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Behavioral effects of ketamine and toxic interactions with psychostimulants

Behavioral effects of ketamine and toxic interactions with psychostimulants

  1. Paracelsus
    Hayase T, Yamamoto Y, Yamamoto K. BMC Neuroscience 2006 Mar 16;7:25.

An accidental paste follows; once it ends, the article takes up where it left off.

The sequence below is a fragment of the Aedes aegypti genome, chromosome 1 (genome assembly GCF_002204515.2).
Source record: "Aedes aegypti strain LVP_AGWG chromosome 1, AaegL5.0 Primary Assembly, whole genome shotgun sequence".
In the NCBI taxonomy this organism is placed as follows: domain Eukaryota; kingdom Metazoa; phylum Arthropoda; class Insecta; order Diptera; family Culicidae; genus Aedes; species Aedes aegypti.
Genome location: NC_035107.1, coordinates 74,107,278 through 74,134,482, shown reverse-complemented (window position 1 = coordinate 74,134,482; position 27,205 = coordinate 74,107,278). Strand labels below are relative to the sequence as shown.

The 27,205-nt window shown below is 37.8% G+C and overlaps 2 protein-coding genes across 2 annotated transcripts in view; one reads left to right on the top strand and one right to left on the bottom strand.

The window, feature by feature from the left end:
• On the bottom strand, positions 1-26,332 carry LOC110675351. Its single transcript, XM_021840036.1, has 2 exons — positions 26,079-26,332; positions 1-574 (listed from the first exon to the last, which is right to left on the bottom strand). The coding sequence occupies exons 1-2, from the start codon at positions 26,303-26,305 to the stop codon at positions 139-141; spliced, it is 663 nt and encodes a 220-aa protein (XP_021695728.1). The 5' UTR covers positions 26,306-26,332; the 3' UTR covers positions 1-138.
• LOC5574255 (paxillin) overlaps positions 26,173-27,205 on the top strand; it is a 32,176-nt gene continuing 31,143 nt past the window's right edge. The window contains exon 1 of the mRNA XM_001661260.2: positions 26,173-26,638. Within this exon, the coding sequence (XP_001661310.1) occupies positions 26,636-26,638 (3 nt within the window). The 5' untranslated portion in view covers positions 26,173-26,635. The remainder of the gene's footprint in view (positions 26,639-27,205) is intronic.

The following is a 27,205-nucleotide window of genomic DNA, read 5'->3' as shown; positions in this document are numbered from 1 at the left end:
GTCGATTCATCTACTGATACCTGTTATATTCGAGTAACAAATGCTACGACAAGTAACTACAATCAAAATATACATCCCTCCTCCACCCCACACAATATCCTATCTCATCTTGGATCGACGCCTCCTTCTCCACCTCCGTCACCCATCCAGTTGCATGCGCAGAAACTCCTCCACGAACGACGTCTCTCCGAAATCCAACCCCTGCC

BACKGROUND: The anesthetic drug ketamine (KT) has been reported to be an abused drug and fatal cases have been observed in polydrug users. In the present study, considering the possibility of KT-enhanced toxic effects of other drugs, and KT-induced promotion of an overdose without making the subject aware of the danger due to the attenuation of several painful subjective symptoms, the intraperitoneal (i.p.) KT-induced alterations in behaviors and toxic interactions with popular co-abused drugs, the psychostimulants cocaine (COC) and methamphetamine (MA), were examined in ICR mice. RESULTS: A single dose of KT caused hyperlocomotion in a low (30 mg/kg, i.p.) dose group, and hypolocomotion followed by hyperlocomotion in a high (100 mg/kg, i.p.) dose group. However, no behavioral alterations derived from enhanced stress-related depression or anxiety were observed in the forced swimming or the elevated plus-maze test. A single non-fatal dose of COC (30 mg/kg, i.p.) or MA (4 mg/kg, i.p.) caused hyperlocomotion, stress-related depression in swimming behaviors in the forced swimming test, and anxiety-related behavioral changes (preference for closed arms) in the elevated plus-maze test. For the COC (30 mg/kg) or MA (4 mg/kg) groups of mice simultaneously co-treated with KT, the psychostimulant-induced hyperlocomotion was suppressed by the high dose KT, and the psychostimulant-induced behavioral alterations in the above tests were reversed by both low and high doses of KT. For the toxic dose COC (70 mg/kg, i.p.)- or MA (15 mg/kg, i.p.)-only group, mortality and severe seizures were observed in some animals. In the toxic dose psychostimulant-KT groups, KT attenuated the severity of seizures dose-dependently. Nevertheless, the mortality rate was significantly increased by co-treatment with the high dose KT. CONCLUSION: Our results demonstrated that, in spite of the absence of stress-related depressive and anxiety-related behavioral alterations following a single dose of KT treatment, and in spite of the KT-induced anticonvulsant effects and attenuation of stress- and anxiety-related behaviors caused by COC or MA, the lethal effects of these psychostimulants were increased by KT.